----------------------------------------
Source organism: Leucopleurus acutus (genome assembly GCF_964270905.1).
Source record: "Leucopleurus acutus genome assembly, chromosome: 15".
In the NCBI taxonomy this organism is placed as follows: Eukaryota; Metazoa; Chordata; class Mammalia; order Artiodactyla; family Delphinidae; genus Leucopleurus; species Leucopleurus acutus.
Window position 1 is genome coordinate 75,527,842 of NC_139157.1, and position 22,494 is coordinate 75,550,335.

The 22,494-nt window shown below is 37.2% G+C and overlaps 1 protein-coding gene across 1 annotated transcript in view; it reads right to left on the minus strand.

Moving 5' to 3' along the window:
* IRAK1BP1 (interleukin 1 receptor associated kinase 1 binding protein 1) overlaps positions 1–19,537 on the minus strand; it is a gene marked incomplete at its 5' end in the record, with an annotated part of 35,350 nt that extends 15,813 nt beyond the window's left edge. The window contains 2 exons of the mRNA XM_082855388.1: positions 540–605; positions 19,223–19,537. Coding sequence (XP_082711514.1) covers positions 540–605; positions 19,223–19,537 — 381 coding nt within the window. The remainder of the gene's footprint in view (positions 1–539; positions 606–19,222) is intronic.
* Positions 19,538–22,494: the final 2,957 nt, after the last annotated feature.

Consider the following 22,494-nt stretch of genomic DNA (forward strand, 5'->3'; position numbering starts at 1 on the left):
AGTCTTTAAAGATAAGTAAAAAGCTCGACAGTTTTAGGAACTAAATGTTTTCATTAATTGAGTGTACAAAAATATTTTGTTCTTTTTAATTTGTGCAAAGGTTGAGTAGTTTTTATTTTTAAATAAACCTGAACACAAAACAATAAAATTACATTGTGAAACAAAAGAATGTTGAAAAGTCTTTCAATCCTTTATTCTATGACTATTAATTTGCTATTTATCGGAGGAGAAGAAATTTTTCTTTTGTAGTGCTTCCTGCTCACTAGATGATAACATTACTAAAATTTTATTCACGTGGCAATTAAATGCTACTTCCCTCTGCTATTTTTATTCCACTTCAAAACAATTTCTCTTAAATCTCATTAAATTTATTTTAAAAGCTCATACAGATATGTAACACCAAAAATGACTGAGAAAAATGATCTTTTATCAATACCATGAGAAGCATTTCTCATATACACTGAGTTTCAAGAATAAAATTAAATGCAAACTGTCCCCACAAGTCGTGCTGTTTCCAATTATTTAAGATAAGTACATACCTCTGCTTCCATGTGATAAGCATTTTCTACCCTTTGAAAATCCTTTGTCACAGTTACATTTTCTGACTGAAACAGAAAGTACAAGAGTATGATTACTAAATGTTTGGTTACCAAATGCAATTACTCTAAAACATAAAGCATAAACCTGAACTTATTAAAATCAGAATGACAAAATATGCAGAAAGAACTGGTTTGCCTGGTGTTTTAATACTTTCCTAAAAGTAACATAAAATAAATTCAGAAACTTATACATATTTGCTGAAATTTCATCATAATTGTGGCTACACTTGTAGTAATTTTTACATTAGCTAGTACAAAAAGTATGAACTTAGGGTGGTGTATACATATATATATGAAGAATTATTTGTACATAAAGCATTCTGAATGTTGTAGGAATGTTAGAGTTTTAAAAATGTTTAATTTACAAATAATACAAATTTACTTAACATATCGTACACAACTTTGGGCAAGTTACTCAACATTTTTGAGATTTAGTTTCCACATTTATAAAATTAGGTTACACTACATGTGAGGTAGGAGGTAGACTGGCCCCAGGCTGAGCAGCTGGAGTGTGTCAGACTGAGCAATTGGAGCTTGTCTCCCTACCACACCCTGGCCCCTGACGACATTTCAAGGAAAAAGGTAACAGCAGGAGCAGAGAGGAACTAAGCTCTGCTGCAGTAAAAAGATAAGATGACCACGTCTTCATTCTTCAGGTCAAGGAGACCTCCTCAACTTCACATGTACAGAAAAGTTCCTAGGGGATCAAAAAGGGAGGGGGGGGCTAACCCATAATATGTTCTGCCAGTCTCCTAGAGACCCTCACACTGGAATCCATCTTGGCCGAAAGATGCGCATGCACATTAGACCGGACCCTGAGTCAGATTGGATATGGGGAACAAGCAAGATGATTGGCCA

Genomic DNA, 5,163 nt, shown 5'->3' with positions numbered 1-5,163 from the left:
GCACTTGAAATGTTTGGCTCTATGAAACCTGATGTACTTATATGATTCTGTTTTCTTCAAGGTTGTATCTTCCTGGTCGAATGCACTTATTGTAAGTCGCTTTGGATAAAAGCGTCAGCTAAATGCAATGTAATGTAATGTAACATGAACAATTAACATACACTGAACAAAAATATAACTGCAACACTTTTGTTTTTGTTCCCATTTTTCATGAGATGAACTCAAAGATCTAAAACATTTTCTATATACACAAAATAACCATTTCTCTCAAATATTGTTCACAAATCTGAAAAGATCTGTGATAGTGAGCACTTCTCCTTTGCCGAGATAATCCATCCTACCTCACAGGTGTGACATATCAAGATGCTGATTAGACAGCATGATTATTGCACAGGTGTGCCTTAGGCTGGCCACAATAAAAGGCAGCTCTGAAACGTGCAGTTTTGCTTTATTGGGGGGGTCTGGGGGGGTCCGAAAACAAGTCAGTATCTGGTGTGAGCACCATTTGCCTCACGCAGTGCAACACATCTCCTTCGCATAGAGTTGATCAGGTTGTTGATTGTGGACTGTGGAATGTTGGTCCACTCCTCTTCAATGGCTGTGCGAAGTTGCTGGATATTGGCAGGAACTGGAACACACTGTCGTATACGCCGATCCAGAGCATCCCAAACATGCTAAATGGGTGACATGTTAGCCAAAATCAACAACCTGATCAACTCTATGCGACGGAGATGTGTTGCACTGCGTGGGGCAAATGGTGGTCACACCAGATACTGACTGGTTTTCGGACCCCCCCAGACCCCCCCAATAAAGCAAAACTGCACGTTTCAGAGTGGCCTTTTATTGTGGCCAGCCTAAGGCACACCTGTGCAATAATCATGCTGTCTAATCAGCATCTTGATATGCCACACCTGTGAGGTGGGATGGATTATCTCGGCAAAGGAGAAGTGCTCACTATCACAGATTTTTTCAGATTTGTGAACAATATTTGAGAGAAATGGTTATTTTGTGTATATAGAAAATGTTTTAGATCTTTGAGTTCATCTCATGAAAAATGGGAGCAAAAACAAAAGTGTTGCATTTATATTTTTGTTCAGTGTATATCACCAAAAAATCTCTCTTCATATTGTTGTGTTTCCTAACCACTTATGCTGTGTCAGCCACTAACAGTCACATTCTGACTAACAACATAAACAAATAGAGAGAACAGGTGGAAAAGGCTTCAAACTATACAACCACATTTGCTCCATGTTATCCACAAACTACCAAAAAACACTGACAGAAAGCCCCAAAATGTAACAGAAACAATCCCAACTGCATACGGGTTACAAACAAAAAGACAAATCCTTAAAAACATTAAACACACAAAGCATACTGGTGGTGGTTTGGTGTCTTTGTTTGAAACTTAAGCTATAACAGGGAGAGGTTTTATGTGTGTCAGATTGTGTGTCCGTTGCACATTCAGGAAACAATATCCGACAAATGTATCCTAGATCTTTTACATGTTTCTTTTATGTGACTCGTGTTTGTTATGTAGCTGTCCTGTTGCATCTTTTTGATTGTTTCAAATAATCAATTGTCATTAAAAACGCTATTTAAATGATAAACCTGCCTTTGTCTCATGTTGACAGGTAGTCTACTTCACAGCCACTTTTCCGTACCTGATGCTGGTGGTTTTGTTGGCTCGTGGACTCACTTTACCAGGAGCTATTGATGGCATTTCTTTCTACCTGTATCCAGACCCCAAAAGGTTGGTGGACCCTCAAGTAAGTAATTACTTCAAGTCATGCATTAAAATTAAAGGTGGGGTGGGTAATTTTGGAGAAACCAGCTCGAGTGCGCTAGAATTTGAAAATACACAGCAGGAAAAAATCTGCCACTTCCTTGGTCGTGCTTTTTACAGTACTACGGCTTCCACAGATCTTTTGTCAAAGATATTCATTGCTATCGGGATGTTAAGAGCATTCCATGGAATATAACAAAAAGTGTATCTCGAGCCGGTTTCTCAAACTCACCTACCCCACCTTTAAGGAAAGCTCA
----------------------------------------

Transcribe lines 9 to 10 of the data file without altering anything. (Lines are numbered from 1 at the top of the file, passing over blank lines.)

Consider the following 22,494-nt stretch of genomic DNA (forward strand, 5'->3'; position numbering starts at 1 on the left):
AGTCTTTAAAGATAAGTAAAAAGCTCGACAGTTTTAGGAACTAAATGTTTTCATTAATTGAGTGTACAAAAATATTTTGTTCTTTTTAATTTGTGCAAAGGTTGAGTAGTTTTTATTTTTAAATAAACCTGAACACAAAACAATAAAATTACATTGTGAAACAAAAGAATGTTGAAAAGTCTTTCAATCCTTTATTCTATGACTATTAATTTGCTATTTATCGGAGGAGAAGAAATTTTTCTTTTGTAGTGCTTCCTGCTCACTAGATGATAACATTACTAAAATTTTATTCACGTGGCAATTAAATGCTACTTCCCTCTGCTATTTTTATTCCACTTCAAAACAATTTCTCTTAAATCTCATTAAATTTATTTTAAAAGCTCATACAGATATGTAACACCAAAAATGACTGAGAAAAATGATCTTTTATCAATACCATGAGAAGCATTTCTCATATACACTGAGTTTCAAGAATAAAATTAAATGCAAACTGTCCCCACAAGTCGTGCTGTTTCCAATTATTTAAGATAAGTACATACCTCTGCTTCCATGTGATAAGCATTTTCTACCCTTTGAAAATCCTTTGTCACAGTTACATTTTCTGACTGAAACAGAAAGTACAAGAGTATGATTACTAAATGTTTGGTTACCAAATGCAATTACTCTAAAACATAAAGCATAAACCTGAACTTATTAAAATCAGAATGACAAAATATGCAGAAAGAACTGGTTTGCCTGGTGTTTTAATACTTTCCTAAAAGTAACATAAAATAAATTCAGAAACTTATACATATTTGCTGAAATTTCATCATAATTGTGGCTACACTTGTAGTAATTTTTACATTAGCTAGTACAAAAAGTATGAACTTAGGGTGGTGTATACATATATATATGAAGAATTATTTGTACATAAAGCATTCTGAATGTTGTAGGAATGTTAGAGTTTTAAAAATGTTTAATTTACAAATAATACAAATTTACTTAACATATCGTACACAACTTTGGGCAAGTTACTCAACATTTTTGAGATTTAGTTTCCACATTTATAAAATTAGGTTACACTACATGTGAGGTAGGAGGTAGACTGGCCCCAGGCTGAGCAGCTGGAGTGTGTCAGACTGAGCAATTGGAGCTTGTCTCCCTACCACACCCTGGCCCCTGACGACATTTCAAGGAAAAAGGTAACAGCAGGAGCAGAGAGGAACTAAGCTCTGCTGCAGTAAAAAGATAAGATGACCACGTCTTCATTCTTCAGGTCAAGGAGACCTCCTCAACTTCACATGTACAGAAAAGTTCCTAGGGGATCAAAAAGGGAGGGGGGGGCTAACCCATAATATGTTCTGCCAGTCTCCTAGAGACCCTCACACTGGAATCCATCTTGGCCGAAAGATGCGCATGCACATTAGACCGGACCCTGAGTCAGATTGGATATGGGGAACAAGCAAGATGATTGGCCA